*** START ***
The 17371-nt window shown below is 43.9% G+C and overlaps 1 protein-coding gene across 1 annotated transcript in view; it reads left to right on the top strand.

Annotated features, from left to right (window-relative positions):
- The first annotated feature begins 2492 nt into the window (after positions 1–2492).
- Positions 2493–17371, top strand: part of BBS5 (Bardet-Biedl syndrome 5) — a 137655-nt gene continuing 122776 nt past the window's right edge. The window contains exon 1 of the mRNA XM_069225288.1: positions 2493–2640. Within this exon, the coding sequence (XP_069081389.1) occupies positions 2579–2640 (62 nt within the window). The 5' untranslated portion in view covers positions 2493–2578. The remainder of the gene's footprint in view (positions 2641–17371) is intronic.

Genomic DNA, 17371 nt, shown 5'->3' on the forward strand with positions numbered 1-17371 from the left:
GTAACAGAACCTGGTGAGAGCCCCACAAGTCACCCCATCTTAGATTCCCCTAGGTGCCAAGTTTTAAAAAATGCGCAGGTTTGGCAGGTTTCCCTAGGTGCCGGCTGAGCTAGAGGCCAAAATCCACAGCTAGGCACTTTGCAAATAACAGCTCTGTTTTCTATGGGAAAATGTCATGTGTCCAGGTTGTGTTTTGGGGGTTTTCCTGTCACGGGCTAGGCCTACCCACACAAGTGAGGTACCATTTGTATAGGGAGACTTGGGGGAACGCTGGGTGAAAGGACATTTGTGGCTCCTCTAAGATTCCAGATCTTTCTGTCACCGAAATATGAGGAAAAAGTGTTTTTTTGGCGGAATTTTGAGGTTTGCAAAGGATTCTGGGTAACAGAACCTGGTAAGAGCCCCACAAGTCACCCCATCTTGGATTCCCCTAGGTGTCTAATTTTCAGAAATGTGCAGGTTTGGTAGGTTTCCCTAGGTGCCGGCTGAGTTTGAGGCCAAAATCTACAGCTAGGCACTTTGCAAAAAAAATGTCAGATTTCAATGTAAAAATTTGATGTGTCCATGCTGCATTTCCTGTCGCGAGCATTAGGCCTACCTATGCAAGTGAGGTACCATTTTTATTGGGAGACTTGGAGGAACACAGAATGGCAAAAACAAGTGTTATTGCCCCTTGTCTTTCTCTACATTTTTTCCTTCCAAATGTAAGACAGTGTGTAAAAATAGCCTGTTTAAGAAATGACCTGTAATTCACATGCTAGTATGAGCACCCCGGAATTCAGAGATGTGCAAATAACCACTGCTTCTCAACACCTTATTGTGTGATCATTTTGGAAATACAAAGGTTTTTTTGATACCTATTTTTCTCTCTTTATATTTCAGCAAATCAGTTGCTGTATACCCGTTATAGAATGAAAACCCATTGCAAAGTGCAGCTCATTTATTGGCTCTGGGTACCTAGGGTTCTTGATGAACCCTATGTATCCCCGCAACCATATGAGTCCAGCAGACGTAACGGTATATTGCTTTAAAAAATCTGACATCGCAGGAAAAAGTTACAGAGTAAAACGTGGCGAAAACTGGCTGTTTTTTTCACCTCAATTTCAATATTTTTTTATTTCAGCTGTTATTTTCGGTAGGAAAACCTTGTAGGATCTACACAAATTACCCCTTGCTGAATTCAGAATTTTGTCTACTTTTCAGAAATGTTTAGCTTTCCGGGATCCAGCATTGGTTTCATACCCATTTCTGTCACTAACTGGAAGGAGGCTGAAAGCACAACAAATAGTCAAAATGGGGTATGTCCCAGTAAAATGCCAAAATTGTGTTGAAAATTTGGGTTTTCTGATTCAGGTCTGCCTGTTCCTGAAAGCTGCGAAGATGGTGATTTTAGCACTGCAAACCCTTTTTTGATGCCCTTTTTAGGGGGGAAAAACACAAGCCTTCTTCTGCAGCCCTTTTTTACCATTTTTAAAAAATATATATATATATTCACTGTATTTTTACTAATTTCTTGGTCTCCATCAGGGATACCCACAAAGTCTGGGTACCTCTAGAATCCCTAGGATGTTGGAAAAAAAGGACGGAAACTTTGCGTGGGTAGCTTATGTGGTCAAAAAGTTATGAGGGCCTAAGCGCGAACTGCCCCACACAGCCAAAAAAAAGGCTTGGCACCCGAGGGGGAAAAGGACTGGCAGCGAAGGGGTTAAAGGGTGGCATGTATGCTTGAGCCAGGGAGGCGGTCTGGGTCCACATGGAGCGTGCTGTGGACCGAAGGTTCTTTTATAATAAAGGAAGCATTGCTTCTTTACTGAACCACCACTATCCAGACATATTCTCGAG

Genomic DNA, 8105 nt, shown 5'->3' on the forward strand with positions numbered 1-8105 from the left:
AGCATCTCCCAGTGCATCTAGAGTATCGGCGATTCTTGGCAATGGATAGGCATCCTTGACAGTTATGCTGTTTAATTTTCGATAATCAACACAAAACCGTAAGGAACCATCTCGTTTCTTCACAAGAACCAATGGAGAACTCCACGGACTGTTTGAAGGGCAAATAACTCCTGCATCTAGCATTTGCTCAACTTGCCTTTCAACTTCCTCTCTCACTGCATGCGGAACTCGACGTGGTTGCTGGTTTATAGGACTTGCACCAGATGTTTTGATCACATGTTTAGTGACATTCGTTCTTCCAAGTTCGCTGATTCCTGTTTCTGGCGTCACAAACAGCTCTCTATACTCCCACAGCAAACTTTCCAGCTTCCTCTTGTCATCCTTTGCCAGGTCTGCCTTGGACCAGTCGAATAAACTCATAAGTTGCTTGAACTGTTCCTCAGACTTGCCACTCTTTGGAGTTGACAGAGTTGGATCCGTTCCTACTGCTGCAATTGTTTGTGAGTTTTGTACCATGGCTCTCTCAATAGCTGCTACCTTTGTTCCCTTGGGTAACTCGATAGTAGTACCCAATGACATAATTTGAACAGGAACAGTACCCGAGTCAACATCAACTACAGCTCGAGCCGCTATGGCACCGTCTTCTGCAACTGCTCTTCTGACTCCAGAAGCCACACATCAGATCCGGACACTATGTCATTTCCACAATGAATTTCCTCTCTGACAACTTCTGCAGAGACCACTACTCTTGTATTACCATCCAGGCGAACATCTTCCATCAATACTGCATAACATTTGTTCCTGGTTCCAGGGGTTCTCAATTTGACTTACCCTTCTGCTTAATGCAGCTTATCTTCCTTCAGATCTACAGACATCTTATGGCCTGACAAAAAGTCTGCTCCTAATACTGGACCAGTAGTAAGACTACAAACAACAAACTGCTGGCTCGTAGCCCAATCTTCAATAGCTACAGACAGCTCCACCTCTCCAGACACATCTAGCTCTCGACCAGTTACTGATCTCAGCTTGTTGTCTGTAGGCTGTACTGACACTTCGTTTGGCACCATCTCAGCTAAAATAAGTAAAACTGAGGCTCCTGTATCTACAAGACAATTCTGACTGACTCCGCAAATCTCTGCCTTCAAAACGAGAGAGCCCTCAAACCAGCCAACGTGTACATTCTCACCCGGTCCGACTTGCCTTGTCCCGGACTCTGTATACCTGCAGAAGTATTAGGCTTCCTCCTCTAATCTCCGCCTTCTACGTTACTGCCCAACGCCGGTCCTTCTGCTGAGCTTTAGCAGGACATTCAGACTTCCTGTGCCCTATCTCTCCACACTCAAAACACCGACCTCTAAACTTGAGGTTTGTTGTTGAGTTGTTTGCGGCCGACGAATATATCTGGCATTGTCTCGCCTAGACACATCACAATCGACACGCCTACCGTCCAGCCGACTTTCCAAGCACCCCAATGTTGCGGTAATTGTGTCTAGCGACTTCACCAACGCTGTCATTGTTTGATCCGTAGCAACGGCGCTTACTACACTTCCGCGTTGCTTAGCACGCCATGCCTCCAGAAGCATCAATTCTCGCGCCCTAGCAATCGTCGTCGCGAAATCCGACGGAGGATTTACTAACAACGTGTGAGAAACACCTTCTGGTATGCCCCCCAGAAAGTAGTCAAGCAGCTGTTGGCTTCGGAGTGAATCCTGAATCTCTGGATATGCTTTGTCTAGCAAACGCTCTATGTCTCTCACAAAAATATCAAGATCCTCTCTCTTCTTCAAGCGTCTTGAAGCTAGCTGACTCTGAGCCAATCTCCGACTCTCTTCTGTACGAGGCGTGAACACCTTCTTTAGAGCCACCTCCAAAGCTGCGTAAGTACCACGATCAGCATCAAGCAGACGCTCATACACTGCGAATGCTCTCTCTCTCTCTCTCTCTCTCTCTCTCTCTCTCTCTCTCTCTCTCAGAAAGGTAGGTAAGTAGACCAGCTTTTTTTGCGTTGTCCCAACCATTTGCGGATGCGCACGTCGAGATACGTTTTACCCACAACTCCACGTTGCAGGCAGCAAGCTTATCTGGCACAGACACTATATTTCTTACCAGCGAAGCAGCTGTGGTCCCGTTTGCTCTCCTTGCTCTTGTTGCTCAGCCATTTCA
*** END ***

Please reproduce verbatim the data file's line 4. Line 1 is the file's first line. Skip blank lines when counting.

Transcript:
- Positions 2493–17371, top strand: part of BBS5 (Bardet-Biedl syndrome 5) — a 137655-nt gene continuing 122776 nt past the window's right edge. The window contains exon 1 of the mRNA XM_069225288.1: positions 2493–2640. Within this exon, the coding sequence (XP_069081389.1) occupies positions 2579–2640 (62 nt within the window). The 5' untranslated portion in view covers positions 2493–2578. The remainder of the gene's footprint in view (positions 2641–17371) is intronic.